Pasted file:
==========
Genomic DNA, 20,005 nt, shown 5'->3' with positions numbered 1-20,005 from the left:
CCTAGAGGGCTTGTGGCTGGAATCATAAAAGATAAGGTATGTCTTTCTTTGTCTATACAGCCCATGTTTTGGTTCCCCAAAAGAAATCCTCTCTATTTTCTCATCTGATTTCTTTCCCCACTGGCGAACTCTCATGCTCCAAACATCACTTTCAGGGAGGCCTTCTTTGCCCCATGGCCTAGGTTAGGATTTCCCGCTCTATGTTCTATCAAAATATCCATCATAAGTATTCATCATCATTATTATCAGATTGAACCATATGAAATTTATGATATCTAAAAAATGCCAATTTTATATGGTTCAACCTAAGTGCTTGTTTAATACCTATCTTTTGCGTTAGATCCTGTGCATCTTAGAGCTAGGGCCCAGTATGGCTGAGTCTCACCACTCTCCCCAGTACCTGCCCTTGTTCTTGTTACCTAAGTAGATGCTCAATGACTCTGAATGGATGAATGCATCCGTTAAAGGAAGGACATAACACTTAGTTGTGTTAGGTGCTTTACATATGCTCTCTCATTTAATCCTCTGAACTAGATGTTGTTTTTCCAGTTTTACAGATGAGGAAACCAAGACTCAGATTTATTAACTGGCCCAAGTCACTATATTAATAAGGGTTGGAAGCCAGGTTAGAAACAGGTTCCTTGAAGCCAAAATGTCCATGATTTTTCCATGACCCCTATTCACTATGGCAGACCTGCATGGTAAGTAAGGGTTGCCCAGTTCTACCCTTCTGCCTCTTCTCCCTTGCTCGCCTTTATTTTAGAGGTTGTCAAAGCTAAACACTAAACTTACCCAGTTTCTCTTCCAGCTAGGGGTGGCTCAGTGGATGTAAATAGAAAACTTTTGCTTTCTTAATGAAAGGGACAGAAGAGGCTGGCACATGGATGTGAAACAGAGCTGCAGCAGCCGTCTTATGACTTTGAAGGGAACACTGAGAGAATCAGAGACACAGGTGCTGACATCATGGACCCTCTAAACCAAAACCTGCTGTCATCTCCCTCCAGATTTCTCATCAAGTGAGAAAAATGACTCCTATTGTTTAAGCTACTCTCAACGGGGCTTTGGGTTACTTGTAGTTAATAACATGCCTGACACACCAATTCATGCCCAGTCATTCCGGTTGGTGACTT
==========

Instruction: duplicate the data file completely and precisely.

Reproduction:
Genomic DNA, 20,005 nt, shown 5'->3' with positions numbered 1-20,005 from the left:
CCTAGAGGGCTTGTGGCTGGAATCATAAAAGATAAGGTATGTCTTTCTTTGTCTATACAGCCCATGTTTTGGTTCCCCAAAAGAAATCCTCTCTATTTTCTCATCTGATTTCTTTCCCCACTGGCGAACTCTCATGCTCCAAACATCACTTTCAGGGAGGCCTTCTTTGCCCCATGGCCTAGGTTAGGATTTCCCGCTCTATGTTCTATCAAAATATCCATCATAAGTATTCATCATCATTATTATCAGATTGAACCATATGAAATTTATGATATCTAAAAAATGCCAATTTTATATGGTTCAACCTAAGTGCTTGTTTAATACCTATCTTTTGCGTTAGATCCTGTGCATCTTAGAGCTAGGGCCCAGTATGGCTGAGTCTCACCACTCTCCCCAGTACCTGCCCTTGTTCTTGTTACCTAAGTAGATGCTCAATGACTCTGAATGGATGAATGCATCCGTTAAAGGAAGGACATAACACTTAGTTGTGTTAGGTGCTTTACATATGCTCTCTCATTTAATCCTCTGAACTAGATGTTGTTTTTCCAGTTTTACAGATGAGGAAACCAAGACTCAGATTTATTAACTGGCCCAAGTCACTATATTAATAAGGGTTGGAAGCCAGGTTAGAAACAGGTTCCTTGAAGCCAAAATGTCCATGATTTTTCCATGACCCCTATTCACTATGGCAGACCTGCATGGTAAGTAAGGGTTGCCCAGTTCTACCCTTCTGCCTCTTCTCCCTTGCTCGCCTTTATTTTAGAGGTTGTCAAAGCTAAACACTAAACTTACCCAGTTTCTCTTCCAGCTAGGGGTGGCTCAGTGGATGTAAATAGAAAACTTTTGCTTTCTTAATGAAAGGGACAGAAGAGGCTGGCACATGGATGTGAAACAGAGCTGCAGCAGCCGTCTTATGACTTTGAAGGGAACACTGAGAGAATCAGAGACACAGGTGCTGACATCATGGACCCTCTAAACCAAAACCTGCTGTCATCTCCCTCCAGATTTCTCATCAAGTGAGAAAAATGACTCCTATTGTTTAAGCTACTCTCAACGGGGCTTTGGGTTACTTGTAGTTAATAACATGCCTGACACACCAATTCATGCCCAGTCATTCCGGTTGGTGACTT